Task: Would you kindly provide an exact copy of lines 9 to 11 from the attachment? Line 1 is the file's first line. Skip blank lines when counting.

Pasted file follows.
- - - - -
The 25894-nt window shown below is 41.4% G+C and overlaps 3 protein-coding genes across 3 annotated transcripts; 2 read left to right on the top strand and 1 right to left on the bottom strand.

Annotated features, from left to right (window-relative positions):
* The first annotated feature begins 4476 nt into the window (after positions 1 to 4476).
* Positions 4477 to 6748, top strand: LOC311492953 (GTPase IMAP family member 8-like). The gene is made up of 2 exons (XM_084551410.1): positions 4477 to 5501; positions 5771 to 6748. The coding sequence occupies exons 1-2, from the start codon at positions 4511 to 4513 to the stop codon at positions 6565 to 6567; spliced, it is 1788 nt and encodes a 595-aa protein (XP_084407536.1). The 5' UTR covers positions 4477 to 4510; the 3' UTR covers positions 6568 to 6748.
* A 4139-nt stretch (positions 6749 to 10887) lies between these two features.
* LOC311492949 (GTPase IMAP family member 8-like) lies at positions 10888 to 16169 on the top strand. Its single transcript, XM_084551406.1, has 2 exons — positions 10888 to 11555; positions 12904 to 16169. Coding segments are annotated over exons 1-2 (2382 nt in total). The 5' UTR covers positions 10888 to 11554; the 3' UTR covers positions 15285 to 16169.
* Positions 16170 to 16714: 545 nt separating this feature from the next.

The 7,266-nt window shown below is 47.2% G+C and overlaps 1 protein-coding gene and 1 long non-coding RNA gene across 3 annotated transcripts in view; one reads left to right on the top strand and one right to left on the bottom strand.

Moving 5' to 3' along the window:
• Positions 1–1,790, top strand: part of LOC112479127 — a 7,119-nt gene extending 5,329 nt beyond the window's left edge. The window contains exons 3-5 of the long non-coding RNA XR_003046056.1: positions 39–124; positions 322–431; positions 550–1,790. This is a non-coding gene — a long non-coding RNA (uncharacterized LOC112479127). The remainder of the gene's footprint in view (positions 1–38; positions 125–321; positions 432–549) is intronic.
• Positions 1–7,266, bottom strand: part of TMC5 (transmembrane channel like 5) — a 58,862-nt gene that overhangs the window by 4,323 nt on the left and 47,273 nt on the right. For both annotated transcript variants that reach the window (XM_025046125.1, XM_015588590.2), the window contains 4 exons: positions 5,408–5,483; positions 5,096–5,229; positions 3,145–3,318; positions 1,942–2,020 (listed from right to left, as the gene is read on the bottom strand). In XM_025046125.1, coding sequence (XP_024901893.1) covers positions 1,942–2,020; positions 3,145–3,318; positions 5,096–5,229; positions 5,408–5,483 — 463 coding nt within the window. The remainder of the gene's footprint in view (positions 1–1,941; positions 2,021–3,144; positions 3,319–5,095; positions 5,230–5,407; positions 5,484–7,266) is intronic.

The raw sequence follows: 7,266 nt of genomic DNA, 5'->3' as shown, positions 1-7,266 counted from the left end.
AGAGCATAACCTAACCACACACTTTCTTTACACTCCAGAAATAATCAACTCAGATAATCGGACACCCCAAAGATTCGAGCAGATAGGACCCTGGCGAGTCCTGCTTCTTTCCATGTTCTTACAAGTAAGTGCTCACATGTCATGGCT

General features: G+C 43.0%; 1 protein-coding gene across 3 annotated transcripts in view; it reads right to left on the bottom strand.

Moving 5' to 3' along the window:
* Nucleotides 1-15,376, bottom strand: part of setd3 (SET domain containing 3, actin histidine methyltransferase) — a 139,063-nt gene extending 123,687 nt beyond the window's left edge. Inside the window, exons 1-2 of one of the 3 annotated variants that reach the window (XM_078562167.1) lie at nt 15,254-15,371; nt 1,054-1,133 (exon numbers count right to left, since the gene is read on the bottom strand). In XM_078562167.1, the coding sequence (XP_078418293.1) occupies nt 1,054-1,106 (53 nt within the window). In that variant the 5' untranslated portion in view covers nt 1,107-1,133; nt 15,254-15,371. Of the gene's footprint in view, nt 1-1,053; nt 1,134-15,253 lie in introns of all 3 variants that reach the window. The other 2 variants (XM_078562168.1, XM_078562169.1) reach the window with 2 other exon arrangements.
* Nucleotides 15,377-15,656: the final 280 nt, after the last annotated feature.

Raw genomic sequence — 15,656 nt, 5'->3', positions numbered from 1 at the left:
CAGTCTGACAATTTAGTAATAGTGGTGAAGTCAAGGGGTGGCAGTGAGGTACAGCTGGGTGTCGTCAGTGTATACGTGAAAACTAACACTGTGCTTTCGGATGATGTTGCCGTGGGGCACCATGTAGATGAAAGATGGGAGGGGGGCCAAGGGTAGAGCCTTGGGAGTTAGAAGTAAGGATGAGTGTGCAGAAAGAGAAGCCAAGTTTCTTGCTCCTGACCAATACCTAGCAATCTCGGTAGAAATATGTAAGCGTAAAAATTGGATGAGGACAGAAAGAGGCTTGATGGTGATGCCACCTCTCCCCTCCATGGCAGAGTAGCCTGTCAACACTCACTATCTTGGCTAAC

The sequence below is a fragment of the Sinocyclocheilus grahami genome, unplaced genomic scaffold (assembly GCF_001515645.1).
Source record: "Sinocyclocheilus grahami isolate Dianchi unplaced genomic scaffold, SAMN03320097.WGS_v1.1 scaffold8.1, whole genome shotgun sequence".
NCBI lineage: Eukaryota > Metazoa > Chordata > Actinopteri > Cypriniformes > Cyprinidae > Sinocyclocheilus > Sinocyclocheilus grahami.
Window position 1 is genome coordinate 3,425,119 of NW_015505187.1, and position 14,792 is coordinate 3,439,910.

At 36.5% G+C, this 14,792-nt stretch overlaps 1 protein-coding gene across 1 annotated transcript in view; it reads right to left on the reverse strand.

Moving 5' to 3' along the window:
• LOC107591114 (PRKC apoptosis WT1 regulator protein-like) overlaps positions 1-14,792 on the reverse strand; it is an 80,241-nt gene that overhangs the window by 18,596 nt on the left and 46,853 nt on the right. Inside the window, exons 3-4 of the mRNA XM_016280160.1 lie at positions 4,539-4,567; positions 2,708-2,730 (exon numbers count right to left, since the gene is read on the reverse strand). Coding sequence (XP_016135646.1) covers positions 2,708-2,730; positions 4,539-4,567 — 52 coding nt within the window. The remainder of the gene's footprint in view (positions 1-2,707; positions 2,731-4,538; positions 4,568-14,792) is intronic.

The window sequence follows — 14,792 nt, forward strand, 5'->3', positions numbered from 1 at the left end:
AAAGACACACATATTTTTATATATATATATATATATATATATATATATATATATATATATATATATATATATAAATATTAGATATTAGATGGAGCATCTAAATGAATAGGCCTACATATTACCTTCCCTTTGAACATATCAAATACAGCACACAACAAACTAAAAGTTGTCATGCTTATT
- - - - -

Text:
Moving 5' to 3' along the window:
• Positions 1–1,790, top strand: part of LOC112479127 — a 7,119-nt gene extending 5,329 nt beyond the window's left edge. The window contains exons 3-5 of the long non-coding RNA XR_003046056.1: positions 39–124; positions 322–431; positions 550–1,790. This is a non-coding gene — a long non-coding RNA (uncharacterized LOC112479127). The remainder of the gene's footprint in view (positions 1–38; positions 125–321; positions 432–549) is intronic.
• Positions 1–7,266, bottom strand: part of TMC5 (transmembrane channel like 5) — a 58,862-nt gene that overhangs the window by 4,323 nt on the left and 47,273 nt on the right. For both annotated transcript variants that reach the window (XM_025046125.1, XM_015588590.2), the window contains 4 exons: positions 5,408–5,483; positions 5,096–5,229; positions 3,145–3,318; positions 1,942–2,020 (listed from right to left, as the gene is read on the bottom strand). In XM_025046125.1, coding sequence (XP_024901893.1) covers positions 1,942–2,020; positions 3,145–3,318; positions 5,096–5,229; positions 5,408–5,483 — 463 coding nt within the window. The remainder of the gene's footprint in view (positions 1–1,941; positions 2,021–3,144; positions 3,319–5,095; positions 5,230–5,407; positions 5,484–7,266) is intronic.